Let’s just say that we’ve been on an extended hiatus here at CasaSwoop for the last few months. The two of us have been struggling to keep up in the first half of this wonderful summer, but hopefully now all of that has passed and we can back to what we love: sharing fantastic new music with you, our dedicated listeners/readers. With that in mind, we hope you enjoy this truly innovative set of tracks. What we have here is a bit odd, a remix of a cover of an original, but trust me it’s worth it. First, Ed Sheeran (heartthrob and immensely talented) covers Hozier’s “Take Me to Church” with class and originality. He did it for the BBC with nothing more than a piano, a guitar, his hands, and a few backup singers. The simplicity of these elements really give Ed a lot of flexibility and leave his tremendous vocal bare and passionate, just how you’d want it. Seriously, if you don’t get at least slightly emotional listening to his rendition, you might not have a soul. I suggest going to your nearest shaman to find the gypsy witch that stole it. The pinnacle of Ed’s approach happens at around the 3:00 mark where he strips away the musical elements and focuses on him and the backup vocalists. Needless to say, I’m a big fan.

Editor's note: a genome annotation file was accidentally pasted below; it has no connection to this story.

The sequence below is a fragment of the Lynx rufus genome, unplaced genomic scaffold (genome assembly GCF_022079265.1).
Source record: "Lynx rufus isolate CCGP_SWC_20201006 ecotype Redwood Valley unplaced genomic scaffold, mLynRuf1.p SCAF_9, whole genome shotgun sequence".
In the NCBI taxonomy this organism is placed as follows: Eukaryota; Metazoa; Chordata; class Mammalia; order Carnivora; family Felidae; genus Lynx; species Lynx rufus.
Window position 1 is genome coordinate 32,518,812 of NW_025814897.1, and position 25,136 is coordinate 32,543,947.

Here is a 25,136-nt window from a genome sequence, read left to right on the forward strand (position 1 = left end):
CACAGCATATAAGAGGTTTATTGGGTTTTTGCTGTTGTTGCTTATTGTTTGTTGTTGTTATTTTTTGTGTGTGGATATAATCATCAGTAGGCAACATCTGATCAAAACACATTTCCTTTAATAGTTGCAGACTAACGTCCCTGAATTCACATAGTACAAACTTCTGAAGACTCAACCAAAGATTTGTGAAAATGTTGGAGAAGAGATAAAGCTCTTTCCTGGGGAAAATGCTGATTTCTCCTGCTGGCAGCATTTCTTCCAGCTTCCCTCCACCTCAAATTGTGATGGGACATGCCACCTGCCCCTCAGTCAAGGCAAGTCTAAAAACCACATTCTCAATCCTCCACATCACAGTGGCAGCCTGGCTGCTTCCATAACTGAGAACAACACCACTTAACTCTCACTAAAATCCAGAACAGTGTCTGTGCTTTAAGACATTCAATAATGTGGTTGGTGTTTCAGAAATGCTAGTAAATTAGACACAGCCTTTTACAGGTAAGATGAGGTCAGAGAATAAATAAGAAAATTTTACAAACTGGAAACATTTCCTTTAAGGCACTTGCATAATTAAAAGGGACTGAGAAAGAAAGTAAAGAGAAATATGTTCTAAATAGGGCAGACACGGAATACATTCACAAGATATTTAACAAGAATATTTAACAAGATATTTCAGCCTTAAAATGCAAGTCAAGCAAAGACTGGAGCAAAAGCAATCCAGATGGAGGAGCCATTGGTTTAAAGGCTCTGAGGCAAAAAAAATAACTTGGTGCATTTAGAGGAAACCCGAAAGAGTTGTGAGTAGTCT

Not as big of a fan, however, as I am of UK DJ, Nomero’s, fresh approach to this cover. This track isn’t exactly “new,” it was released 4 months ago, but it clearly hasn’t gotten the traction it deserves. Based out of Birmingham, Nomero finds a way to pump up this soft and subtle rendition from Ed Sheeran and inject it with a healthy dose of trendy production elements. Now, I should say that the elements that Nomero adds, particularly the staccato, highly processed chords starting at 0:58, are a relatively overused method in the current electro scene. We’ve seen the same style from Flume, Disclosure, and Nebbra. Don’t mistake that, however, for disdain; I actually really think it works here and he uses it tastefully, finding a balance between Ed’s amazing vocal and the electronic elements he himself wants to add. At only 19 years old, it’s clear that Nomero’s style needs some refining, particularly in the moments between the choruses, where he obviously is more comfortable. That being said, I’m personally really looking forward to what else he puts out, and to sharing it with all of you. Keep your eyes out for new posts coming soon.